23 February 2018
Cultural exchange in Colombia
“The opportunity for our students to interact with six indigenous groups from Medellin was an invaluable and rewarding experience.” Hone Morris, Academic Coordinator at Massey University shares how a four-week cultural exchange at the University of Antioquia, Colombia, resulted in life-changing experiences for 12 students.
In 2017, I led a group of 12 Māori Studies and Māori Visual Arts students to Medellín, Colombia for LatinoAotearoa, a four-week cultural exchange where we shared food, song, dance and other cultural practices with the indigenous students at the University of Antioquia.
The interactive programme involved weekly history lectures about the native peoples and settlement of Latin America, supported by weekly film viewings that gave a deeper insight into the future of Colombia’s indigenous people. Visits to downtown Medellin, including galleries and museums, parks and other public spaces, also helped our student know the city more intimately.
Most of our students are bilingual speaking both English and Te Reo Māori, but after four weeks, all of them gained the confidence to converse comfortably in Spanish too.
In return, Colombian students had the chance to improve their English skills, as well as learn Te Reo Māori. We also shared toi Māori (art), cooking, waiata (song), kapahaka (dance) and mau rākau (Maori weaponry skills) taught partly by our students. Our lecture on the journey of Te Reo Māori was particularly important, as Antioquia University is now in the first stages of introducing Colombian indigenous languages into their own curriculum.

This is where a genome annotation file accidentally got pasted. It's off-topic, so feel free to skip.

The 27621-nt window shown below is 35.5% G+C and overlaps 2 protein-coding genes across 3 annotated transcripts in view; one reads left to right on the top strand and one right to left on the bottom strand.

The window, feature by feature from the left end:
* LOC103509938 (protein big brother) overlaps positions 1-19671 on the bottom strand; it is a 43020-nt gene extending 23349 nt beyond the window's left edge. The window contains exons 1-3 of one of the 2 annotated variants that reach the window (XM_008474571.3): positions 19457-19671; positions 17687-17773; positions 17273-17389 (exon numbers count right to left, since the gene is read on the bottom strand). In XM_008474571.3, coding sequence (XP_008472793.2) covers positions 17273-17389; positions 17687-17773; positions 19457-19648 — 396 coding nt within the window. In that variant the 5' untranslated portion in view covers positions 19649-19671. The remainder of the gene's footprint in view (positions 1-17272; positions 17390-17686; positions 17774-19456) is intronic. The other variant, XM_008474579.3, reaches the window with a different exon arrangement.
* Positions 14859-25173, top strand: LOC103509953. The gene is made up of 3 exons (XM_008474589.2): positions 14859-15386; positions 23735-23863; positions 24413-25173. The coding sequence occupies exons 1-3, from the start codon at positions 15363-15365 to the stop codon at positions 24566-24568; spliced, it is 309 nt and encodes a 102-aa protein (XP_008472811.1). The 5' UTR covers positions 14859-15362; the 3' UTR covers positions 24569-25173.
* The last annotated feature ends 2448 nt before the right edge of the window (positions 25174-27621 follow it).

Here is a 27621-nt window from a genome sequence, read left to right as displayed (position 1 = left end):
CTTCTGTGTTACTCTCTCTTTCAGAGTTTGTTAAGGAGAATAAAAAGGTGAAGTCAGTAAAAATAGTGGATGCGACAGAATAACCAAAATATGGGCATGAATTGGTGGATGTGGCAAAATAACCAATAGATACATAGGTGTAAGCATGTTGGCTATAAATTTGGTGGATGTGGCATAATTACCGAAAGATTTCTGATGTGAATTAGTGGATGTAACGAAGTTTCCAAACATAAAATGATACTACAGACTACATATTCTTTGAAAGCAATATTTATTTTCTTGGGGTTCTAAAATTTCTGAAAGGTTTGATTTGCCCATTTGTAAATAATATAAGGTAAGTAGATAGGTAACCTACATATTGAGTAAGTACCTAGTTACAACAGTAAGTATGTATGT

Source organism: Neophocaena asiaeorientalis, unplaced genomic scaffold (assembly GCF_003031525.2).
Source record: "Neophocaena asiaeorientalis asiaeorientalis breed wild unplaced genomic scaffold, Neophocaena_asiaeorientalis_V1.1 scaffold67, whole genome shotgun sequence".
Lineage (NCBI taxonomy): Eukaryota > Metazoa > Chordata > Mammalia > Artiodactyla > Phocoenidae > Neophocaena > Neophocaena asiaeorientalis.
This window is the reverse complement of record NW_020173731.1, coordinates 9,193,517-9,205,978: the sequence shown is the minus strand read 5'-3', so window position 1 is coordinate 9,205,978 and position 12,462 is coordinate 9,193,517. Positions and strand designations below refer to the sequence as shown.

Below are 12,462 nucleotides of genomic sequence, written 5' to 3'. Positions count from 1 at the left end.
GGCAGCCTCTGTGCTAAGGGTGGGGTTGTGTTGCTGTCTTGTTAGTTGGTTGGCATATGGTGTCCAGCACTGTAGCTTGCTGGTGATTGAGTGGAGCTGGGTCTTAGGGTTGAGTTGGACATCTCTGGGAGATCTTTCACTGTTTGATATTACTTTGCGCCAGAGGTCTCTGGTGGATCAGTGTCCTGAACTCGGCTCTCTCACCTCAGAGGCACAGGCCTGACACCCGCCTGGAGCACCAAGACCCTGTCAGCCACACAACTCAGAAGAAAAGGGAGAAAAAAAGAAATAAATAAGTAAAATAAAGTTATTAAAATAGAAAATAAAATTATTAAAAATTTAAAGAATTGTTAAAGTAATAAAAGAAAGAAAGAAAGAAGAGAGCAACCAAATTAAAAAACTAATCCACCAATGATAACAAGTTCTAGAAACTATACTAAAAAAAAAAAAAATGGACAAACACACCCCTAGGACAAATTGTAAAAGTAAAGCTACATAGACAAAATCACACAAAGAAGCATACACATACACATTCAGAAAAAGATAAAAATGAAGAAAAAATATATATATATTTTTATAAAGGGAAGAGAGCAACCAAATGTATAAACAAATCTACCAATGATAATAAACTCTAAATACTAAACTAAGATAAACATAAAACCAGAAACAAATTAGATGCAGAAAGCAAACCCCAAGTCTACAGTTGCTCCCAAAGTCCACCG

“Learning about different cultures and history, I have a new outlook on life now.”
For New Zealand to successfully develop trade and business relationships we must first understand the history, culture and language of our partners. By immersing our students in Colombian culture, they gained valuable skills that can be used not only in Colombia but in wider Latin America.
We also taught Colombians about how to work in a New Zealand context, understanding the values of Tangata Whenua and how these values influence New Zealand at a diplomatic, cultural, linguistic and trade level.
Many students have already expressed a desire to return to Colombia and to continue learning Spanish. Māori Visual Arts lecturer Israel Birch said one of our Master’s students wants to return and work with the indigenous communities on her PhD project, and a staff member from the University of Antioquia is now looking at moving to Aotearoa to teach.
Without a doubt, this trip contributed to the intellectual and personal growth of all members of the group. We can’t highlight enough how important this partnership has been.
At the end of their journey, students shared what they enjoyed the most:“Learning about different cultures and history, I have a new outlook on life now.” “I am grateful for the time I spent here in Colombia. I’ve had the time of my life and I would recommend to everyone who gets the opportunity to take it.” “I have really enjoyed how much we have been able to engage with everyday Latin American culture. The parceros (language buddies) have made it possible for us to experience social life with Latino friends. I also really enjoyed the history classes and the field trips which showed the history and development of the cities.” “I hope this scholarship will continue because this experience has enriched my life and I will return to New Zealand sharing how beautiful, strong, resilient and warm Colombians are.” “I have absolutely loved this trip, it has been a very amazing and humbling experience. I’m so thankful to have been given this opportunity.”